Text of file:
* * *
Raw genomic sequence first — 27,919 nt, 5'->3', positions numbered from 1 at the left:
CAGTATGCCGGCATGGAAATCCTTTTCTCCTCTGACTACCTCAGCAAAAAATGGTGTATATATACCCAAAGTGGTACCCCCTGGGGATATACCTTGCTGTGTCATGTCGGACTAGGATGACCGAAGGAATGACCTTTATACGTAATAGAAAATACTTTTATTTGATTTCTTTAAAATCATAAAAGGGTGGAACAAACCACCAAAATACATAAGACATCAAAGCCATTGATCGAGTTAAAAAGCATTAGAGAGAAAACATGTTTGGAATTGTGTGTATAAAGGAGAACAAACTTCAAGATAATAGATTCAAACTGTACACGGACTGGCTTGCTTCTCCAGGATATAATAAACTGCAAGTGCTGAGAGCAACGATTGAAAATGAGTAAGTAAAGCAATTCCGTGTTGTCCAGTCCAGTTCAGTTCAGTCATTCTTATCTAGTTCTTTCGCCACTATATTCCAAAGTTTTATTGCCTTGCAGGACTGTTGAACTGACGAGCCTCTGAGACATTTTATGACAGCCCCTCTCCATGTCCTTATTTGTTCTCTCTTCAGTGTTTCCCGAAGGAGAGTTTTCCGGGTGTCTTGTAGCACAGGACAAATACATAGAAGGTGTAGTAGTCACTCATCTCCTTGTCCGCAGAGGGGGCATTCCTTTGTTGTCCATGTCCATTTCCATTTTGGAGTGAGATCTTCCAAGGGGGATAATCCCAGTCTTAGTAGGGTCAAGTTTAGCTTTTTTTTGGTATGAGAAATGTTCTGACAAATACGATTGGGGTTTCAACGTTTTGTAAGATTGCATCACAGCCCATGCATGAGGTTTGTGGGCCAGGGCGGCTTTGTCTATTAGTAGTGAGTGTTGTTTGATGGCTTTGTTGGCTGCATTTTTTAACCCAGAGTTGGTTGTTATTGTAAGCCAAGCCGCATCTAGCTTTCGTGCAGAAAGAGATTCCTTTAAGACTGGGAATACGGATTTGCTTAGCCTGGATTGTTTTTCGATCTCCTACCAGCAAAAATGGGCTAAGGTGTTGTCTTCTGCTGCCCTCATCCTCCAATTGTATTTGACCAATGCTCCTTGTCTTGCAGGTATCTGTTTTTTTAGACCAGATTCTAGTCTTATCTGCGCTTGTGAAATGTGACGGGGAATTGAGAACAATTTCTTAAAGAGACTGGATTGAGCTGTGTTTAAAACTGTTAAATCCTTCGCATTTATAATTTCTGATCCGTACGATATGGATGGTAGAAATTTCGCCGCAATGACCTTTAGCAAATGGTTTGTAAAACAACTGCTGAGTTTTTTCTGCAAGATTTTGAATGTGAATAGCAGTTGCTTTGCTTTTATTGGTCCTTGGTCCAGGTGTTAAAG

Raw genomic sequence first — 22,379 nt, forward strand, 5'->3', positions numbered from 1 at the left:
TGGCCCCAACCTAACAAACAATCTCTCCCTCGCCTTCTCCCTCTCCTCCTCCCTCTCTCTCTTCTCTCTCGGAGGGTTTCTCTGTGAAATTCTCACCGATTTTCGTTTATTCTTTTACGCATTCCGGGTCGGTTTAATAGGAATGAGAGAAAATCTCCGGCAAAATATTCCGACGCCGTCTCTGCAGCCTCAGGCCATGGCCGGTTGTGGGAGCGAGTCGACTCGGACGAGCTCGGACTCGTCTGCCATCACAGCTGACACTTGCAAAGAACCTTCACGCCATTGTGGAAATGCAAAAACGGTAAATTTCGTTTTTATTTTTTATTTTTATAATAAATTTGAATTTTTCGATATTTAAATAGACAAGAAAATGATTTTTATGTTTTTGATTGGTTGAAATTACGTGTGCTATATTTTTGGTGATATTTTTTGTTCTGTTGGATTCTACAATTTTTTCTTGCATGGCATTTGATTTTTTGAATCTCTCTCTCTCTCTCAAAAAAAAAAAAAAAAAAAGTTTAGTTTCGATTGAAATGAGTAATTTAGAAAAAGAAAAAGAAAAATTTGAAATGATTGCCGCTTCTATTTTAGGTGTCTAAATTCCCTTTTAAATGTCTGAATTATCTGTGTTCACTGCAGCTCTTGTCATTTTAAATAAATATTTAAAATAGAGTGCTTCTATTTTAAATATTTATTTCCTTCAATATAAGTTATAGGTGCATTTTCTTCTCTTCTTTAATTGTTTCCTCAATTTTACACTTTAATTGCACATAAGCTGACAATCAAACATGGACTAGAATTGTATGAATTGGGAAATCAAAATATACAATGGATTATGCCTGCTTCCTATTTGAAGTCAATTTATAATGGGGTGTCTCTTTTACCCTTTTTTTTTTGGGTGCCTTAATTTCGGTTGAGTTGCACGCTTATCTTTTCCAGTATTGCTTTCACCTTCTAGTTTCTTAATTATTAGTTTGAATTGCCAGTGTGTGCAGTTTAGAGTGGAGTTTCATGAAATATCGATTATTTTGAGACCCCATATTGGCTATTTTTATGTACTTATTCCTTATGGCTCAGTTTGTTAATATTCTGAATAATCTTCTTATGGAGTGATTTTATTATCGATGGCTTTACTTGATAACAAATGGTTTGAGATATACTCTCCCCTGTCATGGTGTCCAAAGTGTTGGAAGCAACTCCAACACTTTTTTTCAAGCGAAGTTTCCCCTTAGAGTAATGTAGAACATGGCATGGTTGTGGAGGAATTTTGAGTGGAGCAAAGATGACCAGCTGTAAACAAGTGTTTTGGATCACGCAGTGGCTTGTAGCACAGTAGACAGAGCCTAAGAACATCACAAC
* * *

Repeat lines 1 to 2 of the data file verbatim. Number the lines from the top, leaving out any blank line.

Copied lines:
Raw genomic sequence first — 27,919 nt, 5'->3', positions numbered from 1 at the left:
CAGTATGCCGGCATGGAAATCCTTTTCTCCTCTGACTACCTCAGCAAAAAATGGTGTATATATACCCAAAGTGGTACCCCCTGGGGATATACCTTGCTGTGTCATGTCGGACTAGGATGACCGAAGGAATGACCTTTATACGTAATAGAAAATACTTTTATTTGATTTCTTTAAAATCATAAAAGGGTGGAACAAACCACCAAAATACATAAGACATCAAAGCCATTGATCGAGTTAAAAAGCATTAGAGAGAAAACATGTTTGGAATTGTGTGTATAAAGGAGAACAAACTTCAAGATAATAGATTCAAACTGTACACGGACTGGCTTGCTTCTCCAGGATATAATAAACTGCAAGTGCTGAGAGCAACGATTGAAAATGAGTAAGTAAAGCAATTCCGTGTTGTCCAGTCCAGTTCAGTTCAGTCATTCTTATCTAGTTCTTTCGCCACTATATTCCAAAGTTTTATTGCCTTGCAGGACTGTTGAACTGACGAGCCTCTGAGACATTTTATGACAGCCCCTCTCCATGTCCTTATTTGTTCTCTCTTCAGTGTTTCCCGAAGGAGAGTTTTCCGGGTGTCTTGTAGCACAGGACAAATACATAGAAGGTGTAGTAGTCACTCATCTCCTTGTCCGCAGAGGGGGCATTCCTTTGTTGTCCATGTCCATTTCCATTTTGGAGTGAGATCTTCCAAGGGGGATAATCCCAGTCTTAGTAGGGTCAAGTTTAGCTTTTTTTTGGTATGAGAAATGTTCTGACAAATACGATTGGGGTTTCAACGTTTTGTAAGATTGCATCACAGCCCATGCATGAGGTTTGTGGGCCAGGGCGGCTTTGTCTATTAGTAGTGAGTGTTGTTTGATGGCTTTGTTGGCTGCATTTTTTAACCCAGAGTTGGTTGTTATTGTAAGCCAAGCCGCATCTAGCTTTCGTGCAGAAAGAGATTCCTTTAAGACTGGGAATACGGATTTGCTTAGCCTGGATTGTTTTTCGATCTCCTACCAGCAAAAATGGGCTAAGGTGTTGTCTTCTGCTGCCCTCATCCTCCAATTGTATTTGACCAATGCTCCTTGTCTTGCAGGTATCTGTTTTTTTAGACCAGATTCTAGTCTTATCTGCGCTTGTGAAATGTGACGGGGAATTGAGAACAATTTCTTAAAGAGACTGGATTGAGCTGTGTTTAAAACTGTTAAATCCTTCGCATTTATAATTTCTGATCCGTACGATATGGATGGTAGAAATTTCGCCGCAATGACCTTTAGCAAATGGTTTGTAAAACAACTGCTGAGTTTTTTCTGCAAGATTTTGAATGTGAATAGCAGTTGCTTTGCTTTTATTGGTCCTTGGTCCAGGTGTTAAAG